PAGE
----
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Ancient Skills Used to Raise Roof Truss at Notre Dame Cathedral

Ancient Skills Used to Raise Roof at Notre Dame Cathedral


On April 15 2019, Notre Dame cathedral, in Paris, France was destroyed by the flames of a horrible electrical fire. Soon after, scientists from the French national research organization (CNRS) announced a multimillion-euro restoration project of the 850-year-old Catholic treasure. This complex, and very expensive restoration project, was to include a full study and rebuild of the sprawling timber frames that once lined the vast ceiling. Notre Dame cathedral reconstruction work began at the beginning of 2020 but was soon halted by the coronavirus crisis outbreak.

Last Saturday (18/09/2020), using what ABC News calls “precision and boundless energy,” a team of master carpenters hoisted “a three-ton oak truss” into the sky in front of Notre Dame cathedral. Raised using only “medieval building techniques,” the timber truss is a copy of the original wooden ceiling structure that was completely destroyed during the devastating April 2019 fire. This fire was so fierce that it climbed the interior walls of the cathedral, reaching the spire and causing it to collapse.

Notre Dame cathedral in flames, after a freak electrical fire in April 2019. (GodefroyParis / CC BY-SA 4.0)

Notre Dame cathedral in flames, after a freak electrical fire in April 2019. (GodefroyParis / CC BY-SA 4.0)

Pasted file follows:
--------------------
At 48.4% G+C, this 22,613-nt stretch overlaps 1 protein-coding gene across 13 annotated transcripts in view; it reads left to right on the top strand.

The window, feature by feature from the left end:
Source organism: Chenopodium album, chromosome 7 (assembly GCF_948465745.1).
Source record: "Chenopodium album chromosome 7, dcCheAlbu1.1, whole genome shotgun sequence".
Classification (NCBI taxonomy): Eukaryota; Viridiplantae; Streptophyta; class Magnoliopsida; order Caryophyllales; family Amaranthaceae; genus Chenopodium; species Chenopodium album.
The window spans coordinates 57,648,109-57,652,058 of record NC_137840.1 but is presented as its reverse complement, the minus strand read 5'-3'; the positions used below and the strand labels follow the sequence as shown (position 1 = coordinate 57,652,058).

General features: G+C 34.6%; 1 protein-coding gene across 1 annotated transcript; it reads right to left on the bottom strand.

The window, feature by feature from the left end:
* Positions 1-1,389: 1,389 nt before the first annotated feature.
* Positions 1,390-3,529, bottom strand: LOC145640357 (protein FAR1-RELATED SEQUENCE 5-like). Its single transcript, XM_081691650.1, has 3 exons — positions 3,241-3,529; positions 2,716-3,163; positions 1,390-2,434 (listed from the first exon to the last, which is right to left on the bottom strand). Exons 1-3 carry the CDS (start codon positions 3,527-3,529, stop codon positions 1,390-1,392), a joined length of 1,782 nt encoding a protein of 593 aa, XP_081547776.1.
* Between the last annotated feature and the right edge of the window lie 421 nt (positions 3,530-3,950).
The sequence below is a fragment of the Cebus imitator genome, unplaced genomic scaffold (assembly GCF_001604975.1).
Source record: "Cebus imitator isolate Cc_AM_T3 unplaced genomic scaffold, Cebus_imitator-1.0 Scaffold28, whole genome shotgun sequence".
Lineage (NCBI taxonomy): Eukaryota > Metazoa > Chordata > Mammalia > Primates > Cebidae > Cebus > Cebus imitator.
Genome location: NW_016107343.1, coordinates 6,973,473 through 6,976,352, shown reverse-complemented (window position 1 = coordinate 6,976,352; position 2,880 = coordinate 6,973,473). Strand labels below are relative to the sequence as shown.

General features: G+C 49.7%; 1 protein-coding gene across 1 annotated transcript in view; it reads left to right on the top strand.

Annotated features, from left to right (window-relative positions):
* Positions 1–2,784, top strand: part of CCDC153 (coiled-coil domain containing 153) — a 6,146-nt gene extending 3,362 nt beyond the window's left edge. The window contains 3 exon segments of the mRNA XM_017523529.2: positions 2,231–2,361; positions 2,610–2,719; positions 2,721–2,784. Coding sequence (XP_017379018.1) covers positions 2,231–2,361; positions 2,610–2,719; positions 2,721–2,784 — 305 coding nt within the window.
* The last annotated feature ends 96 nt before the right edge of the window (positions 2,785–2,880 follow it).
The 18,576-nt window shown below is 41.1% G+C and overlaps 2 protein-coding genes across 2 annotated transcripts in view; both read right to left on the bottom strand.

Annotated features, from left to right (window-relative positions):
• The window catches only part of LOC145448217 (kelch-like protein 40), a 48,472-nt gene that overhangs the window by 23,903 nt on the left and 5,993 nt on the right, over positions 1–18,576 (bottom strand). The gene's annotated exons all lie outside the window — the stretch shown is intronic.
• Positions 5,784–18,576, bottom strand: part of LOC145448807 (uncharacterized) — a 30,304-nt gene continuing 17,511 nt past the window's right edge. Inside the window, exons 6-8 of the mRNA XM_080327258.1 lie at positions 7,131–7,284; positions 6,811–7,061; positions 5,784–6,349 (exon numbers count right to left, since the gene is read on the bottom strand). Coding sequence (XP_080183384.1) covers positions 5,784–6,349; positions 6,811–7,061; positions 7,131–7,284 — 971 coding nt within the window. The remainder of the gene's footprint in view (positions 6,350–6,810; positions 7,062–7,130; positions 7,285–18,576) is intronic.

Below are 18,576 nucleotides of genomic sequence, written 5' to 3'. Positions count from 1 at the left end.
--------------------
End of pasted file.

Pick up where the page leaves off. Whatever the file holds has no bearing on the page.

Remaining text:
Rebuilding The Medieval Notre Dame Cathedral Superstructure

In a 2020 Ancient Origins news article, CNRS scientists said they intended to examine “the foundations, timber, and metalwork.” In a article, Dr. Yves Gallet, a historian of Gothic architecture at the University of Bordeaux -Montaigne, said the new research project aimed to write a new page in the history of Notre-Dame.”

Notre Dame cathedral’s new page began with the recreation of the traditionally designed monumental roof trusses. The new trusses were conceptualized to stand in honor of the ancient roof timbers that were lost in the 2019 fire, which also severely damaged the cathedral’s once magnificent roof.

The raising of the first giant wooden roof truss coincided with European Heritage Days, one of the most widely celebrated annual cultural events in Europe. The roof truss raising event gave hundreds of history fans in Paris a unique chance to witness mediaeval methods developed and used by carpenters over 800 years ago, as they constructed and raised the first massive triangular wooden frame that will line the new nave ceiling of the superstructure.

The complex carpentry work under the roof of Notre Dame cathedral about a year before the fire. All of this must be redone with new wood and new support stones. (Bernard Hasquenoph / CC BY-SA 4.0)

The complex carpentry work under the roof of Notre Dame cathedral about a year before the fire. All of this must be redone with new wood and new support stones. (Bernard Hasquenoph / CC BY-SA 4.0)

Ancient Restoration Techniques Only A Few Carpenters Know